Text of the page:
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Your Guide to Watching the Upcoming Solar Eclipse

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Photo: Rodin Shutterstock

Unless you've been living under a rock as big as the moon, you probably know about the upcoming total solar eclipse on August 21. In case you don't recall what that is from high school science class, this rare astronomical event occurs when the moon slides between sun and Earth. Pretty cool, huh?

According to NASA, most of the 50 U.S. states will be afforded at least a partial view of this celestial wonder. Along the path of the moon, certain areas of the country will even see a moment of totality, when the moon fully obscures the view of the sun. Check out this map to see exactly what the moon's trajectory will be. Basically, the moon will travel from the West Coast, cutting across the upper portion of the country, on a diagonal path through Nebraska, Missouri, and Tennessee, ultimately ending around Charleston, South Carolina, before heading out to sea.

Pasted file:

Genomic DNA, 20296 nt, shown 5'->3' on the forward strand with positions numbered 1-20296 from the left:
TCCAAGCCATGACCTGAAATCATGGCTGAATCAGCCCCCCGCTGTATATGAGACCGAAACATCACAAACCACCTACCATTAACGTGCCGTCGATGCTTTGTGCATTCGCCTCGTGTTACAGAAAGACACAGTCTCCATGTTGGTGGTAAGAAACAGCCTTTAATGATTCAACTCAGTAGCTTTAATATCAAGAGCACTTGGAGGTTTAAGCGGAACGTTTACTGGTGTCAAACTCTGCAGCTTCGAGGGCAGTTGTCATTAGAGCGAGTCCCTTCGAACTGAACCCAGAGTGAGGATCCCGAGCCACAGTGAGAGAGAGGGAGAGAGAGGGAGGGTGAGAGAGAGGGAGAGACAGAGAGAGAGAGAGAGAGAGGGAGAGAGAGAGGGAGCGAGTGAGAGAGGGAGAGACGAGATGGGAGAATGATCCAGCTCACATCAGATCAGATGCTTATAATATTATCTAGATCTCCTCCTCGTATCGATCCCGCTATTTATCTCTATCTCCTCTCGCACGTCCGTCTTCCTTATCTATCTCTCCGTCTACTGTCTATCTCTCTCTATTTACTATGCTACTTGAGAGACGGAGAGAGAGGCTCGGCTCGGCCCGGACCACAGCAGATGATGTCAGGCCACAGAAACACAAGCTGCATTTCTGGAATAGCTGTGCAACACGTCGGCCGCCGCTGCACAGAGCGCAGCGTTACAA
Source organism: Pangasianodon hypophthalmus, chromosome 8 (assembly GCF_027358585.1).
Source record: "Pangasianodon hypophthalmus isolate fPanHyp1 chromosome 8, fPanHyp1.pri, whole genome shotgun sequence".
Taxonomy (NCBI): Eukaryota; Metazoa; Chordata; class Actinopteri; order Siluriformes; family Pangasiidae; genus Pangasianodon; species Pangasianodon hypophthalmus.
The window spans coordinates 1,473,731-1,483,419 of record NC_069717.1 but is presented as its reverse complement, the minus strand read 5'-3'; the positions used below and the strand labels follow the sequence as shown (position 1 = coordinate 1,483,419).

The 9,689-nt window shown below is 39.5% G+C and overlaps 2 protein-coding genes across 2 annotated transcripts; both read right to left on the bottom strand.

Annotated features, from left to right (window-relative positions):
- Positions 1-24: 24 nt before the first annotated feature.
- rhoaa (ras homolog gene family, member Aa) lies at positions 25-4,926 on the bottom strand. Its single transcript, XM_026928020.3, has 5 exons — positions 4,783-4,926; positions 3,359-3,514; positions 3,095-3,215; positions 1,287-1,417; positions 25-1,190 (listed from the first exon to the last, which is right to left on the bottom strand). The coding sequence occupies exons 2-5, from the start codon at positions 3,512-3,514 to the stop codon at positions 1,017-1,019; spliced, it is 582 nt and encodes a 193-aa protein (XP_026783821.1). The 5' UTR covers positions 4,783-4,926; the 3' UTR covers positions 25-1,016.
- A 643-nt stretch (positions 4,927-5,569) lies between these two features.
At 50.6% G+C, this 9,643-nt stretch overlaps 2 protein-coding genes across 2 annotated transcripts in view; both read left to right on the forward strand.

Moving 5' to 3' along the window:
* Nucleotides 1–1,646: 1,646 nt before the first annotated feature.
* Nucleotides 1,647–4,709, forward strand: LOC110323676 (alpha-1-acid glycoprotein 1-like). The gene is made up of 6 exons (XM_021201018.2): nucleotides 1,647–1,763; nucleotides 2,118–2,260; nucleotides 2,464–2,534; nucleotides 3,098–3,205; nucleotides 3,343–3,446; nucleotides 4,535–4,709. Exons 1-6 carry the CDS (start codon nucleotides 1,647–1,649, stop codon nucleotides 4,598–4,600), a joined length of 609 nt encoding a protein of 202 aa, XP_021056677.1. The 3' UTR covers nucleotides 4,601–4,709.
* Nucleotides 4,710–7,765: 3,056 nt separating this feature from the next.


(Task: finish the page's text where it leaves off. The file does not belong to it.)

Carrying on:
You can also watch the eclipse on live streaming video on August 21, on NASA's website.

It's important to know that you should never look directly at the sun's rays without special eclipse glasses, or else you could permanently damage your eyes.

"When you're staring at the sun, you're actually getting a direct concentration of solar rays inside the eye," says Weslie Hamada, O.D., optometrist and expert for Acuvue. "That will go directly to the delicate tissue at the back of the eye called the retina, and can cause permanent severe damage." (And, no, UV-protecting glasses or contacts like Acuvue's—yes, they're a thing—don't offer enough protection in this case.)

Here's a list of American Astronomical Society approved vendors that sell safe eclipse glasses for you and your fam. Just be careful! According to CNN Money, some companies have been stamping their glasses with a phony International Organization for Standardization (ISO) seal.

"It now appears that some companies are printing the ISO logo and certification label on fake eclipse glasses and handheld solar viewers made with materials that do not block enough [light]," the AAS said. Yikes!

Once you get your hands on safe viewing glasses, it's time to plan your eclipse party, of course. Check out this out-of-this-world cocktail recipe for the adults. And for the junior astronomers in the house, try this chocolate moon cake recipe that will skyrocket the fun to another level. Or, bake up some black velvet cupcakes with galaxy frosting that are sure to be gobbled up faster than you can say, "solar eclipse!" Happy viewing!

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